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David R. Smith with Cloaking Device  (Source: Duke University)
New algorithm makes it much faster to build cloaking metamaterials

Cloaking technology is the stuff of dreams and science fiction for many of us. The reality of cloaking objects is getting nearer as scientific breakthroughs pave the way for a technology that was once nothing but a dream.

DailyTech has been covering cloaking technology as it matures for a while now. This week, a new breakthrough in cloaking technology has been made by scientists from Duke University. The team working on the project includes engineers from different departments within the university.

The researchers say that the latest advance in cloaking technology comes thanks to the development of a new series of mathematical algorithms that are used to guide the design and fabrication of the required exotic composites needed for the cloaking process. These exotic composite materials are known as metamaterials.

The key to metamaterials is that the scientists are able to design materials with properties that are not easy to find in natural materials. The metamaterials are then used to form cloaking structures that are able to guide electromagnetic waves around an object.

The waves are guided away from the object being cloaking in a way that makes the waves act as if they had passed through empty space. The scientists working on the project are publishing their findings in the January 16 edition of the journal Science.

Authors of the paper include Ruopeng Liu, the developer of the algorithm, and Chunlin Li. The research teams senior member is David R. Smith, professor of electrical and computer engineering at Duke. After the completion of the algorithm, the research team was able to construct the cloaking device from concept to fabrication in only nine days.

The team points out that their first cloaking device took four months to build. The significant reduction in build time is attributed to the new mathematical algorithm. The algorithm makes it possible to custom-design the metamaterials with specific cloaking characteristics. The algorithm determines the shape and placement of each piece of the metamaterial.

Smith said in a statement, "The difference between the original device and the latest model is like night and day. The new device can cloak a much wider spectrum of waves — nearly limitless — and will scale far more easily to infrared and visible light. The approach we used should help us expand and improve our abilities to cloak different types of waves."

During the research, the scientists used the cloak to make a dot on a mirror appear as if it wasn’t there. An experiment had the researchers pointing microwaves at the bump on the mirror. The cloak used in the experiments measures 20-inches by 4-inches and was less than an inch high.

The cloak was made from more than 10,000 individual pieces arranged in parallel rows and according to the researchers, more than 6,000 of those pieces are unique. The pieces used to construct the cloak are made of a fiberglass material that is used in circuit boards and etched with copper.

Liu said in a statement, "The ability of the cloak to hide the bump is compelling, and offers a path towards the realization of forms of cloaking abilities approaching the optical. Though the designs of such metamaterials are extremely complex, especially when traditional approaches are used, we believe that we now have a way to rapidly and efficiently produce such materials."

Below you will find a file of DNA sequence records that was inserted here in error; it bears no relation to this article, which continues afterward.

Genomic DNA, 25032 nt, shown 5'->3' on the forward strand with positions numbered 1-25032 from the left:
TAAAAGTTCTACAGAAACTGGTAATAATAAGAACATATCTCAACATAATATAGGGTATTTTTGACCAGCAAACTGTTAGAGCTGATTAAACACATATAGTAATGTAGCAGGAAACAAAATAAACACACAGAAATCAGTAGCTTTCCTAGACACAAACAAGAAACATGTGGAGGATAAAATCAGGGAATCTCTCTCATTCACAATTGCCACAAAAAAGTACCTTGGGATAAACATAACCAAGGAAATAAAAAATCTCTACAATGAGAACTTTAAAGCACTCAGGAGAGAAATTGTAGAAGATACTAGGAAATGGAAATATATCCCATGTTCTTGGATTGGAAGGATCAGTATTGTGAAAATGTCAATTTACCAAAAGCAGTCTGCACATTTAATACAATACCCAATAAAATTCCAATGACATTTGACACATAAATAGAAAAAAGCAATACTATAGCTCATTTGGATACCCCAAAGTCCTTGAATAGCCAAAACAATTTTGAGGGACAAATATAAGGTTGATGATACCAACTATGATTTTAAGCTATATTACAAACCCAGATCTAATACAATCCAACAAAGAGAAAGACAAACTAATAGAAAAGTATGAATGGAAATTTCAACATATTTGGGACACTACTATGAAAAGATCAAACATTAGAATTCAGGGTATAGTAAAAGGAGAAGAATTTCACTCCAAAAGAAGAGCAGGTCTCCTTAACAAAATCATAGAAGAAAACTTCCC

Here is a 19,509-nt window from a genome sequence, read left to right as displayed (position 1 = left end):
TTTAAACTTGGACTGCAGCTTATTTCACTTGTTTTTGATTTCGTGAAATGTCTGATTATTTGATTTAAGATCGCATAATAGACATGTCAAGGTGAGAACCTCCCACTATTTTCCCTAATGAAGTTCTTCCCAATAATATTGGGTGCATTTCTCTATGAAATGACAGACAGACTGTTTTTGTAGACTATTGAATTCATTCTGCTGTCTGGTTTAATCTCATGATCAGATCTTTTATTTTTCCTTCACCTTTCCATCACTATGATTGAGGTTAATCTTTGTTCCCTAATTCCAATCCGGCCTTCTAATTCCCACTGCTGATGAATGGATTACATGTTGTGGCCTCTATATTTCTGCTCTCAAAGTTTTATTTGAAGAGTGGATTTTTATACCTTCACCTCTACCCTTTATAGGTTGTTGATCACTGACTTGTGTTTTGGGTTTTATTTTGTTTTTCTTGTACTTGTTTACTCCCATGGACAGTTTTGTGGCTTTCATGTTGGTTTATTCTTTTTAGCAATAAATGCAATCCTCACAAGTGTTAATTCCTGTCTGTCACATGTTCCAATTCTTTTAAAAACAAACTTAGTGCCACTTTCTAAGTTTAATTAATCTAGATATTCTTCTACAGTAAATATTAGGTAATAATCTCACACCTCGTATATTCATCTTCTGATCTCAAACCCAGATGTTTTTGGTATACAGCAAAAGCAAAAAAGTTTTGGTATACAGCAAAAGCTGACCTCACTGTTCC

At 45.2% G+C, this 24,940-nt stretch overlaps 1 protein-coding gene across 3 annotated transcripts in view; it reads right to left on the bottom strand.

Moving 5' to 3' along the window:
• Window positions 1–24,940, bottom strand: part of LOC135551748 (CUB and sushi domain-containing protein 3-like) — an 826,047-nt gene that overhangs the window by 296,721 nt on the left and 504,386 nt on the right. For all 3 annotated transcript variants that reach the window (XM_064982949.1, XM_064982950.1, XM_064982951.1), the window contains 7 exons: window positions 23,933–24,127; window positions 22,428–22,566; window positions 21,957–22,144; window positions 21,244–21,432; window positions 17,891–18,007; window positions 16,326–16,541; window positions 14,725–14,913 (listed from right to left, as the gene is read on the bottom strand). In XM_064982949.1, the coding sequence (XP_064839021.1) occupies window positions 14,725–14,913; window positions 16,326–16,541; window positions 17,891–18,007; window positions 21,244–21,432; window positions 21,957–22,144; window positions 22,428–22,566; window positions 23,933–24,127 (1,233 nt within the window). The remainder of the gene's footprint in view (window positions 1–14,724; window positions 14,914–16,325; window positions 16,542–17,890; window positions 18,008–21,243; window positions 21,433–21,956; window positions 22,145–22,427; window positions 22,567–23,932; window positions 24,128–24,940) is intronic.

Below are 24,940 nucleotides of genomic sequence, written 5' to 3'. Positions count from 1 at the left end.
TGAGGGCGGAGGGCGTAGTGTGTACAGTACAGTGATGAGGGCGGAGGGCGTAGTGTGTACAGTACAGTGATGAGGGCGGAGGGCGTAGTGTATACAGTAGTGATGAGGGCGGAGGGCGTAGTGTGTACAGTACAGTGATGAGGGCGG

The researchers say the cloaking technique could lead to new metamaterials that can be used to focus light, leading to lenses that are more powerful.



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RE: Careful...
By FITCamaro on 1/16/2009 2:31:02 PM , Rating: 2
You and every teenage boy in the world. Suffice to say when holodecks become reality, human population growth will decline.


RE: Careful...
By rudolphna on 1/16/09, Rating: 0
RE: Careful...
By FITCamaro on 1/16/2009 3:53:03 PM , Rating: 2
Umm...that's part of it being a holodeck.


RE: Careful...
By grath on 1/16/2009 5:59:04 PM , Rating: 2
How many times have we seen a holodeck malfunction? Even if it were in perfect working order I wouldnt entrust my penis to forcefields.


RE: Careful...
By makius on 1/16/2009 8:57:13 PM , Rating: 3
What!? Why wouldnt you trust your penis to a forcefeild? At least you know that forcefeild is sterile.

Mmmm... forcefeild


RE: Careful...
By makius on 1/16/2009 9:03:18 PM , Rating: 2
well apparently I'm dislexic. My apologies.


RE: Careful...
By blowfish on 1/16/2009 10:13:27 PM , Rating: 2
It's a well known side effect from over-use of the holodeck....


RE: Careful...
By makius on 1/20/2009 4:25:39 AM , Rating: 2
Damn! well... it was worth it.


RE: Careful...
By jconan on 1/16/2009 11:15:07 PM , Rating: 2
doesn't mean that they're prone to viruses and trojans that are not of the rna/dna. will binary viruses affect humans that are interfaced in a holodeck? this and so many ethical questions once holodeck is a reality and affordable...


RE: Careful...
By Spivonious on 1/16/2009 4:06:05 PM , Rating: 2
:( Surely there are other 27 year-olds that want a holodeck. Video games would disappear.


RE: Careful...
By jconan on 1/17/2009 5:46:24 PM , Rating: 2
actually it would probably be more of the opposite as people would either want someone to program or their holodecks. holodecks will actually increase holodeck video game sales. however the problem will come down to real estate if there is enough real estate for a large holodeck implementation.


"Folks that want porn can buy an Android phone." -- Steve Jobs

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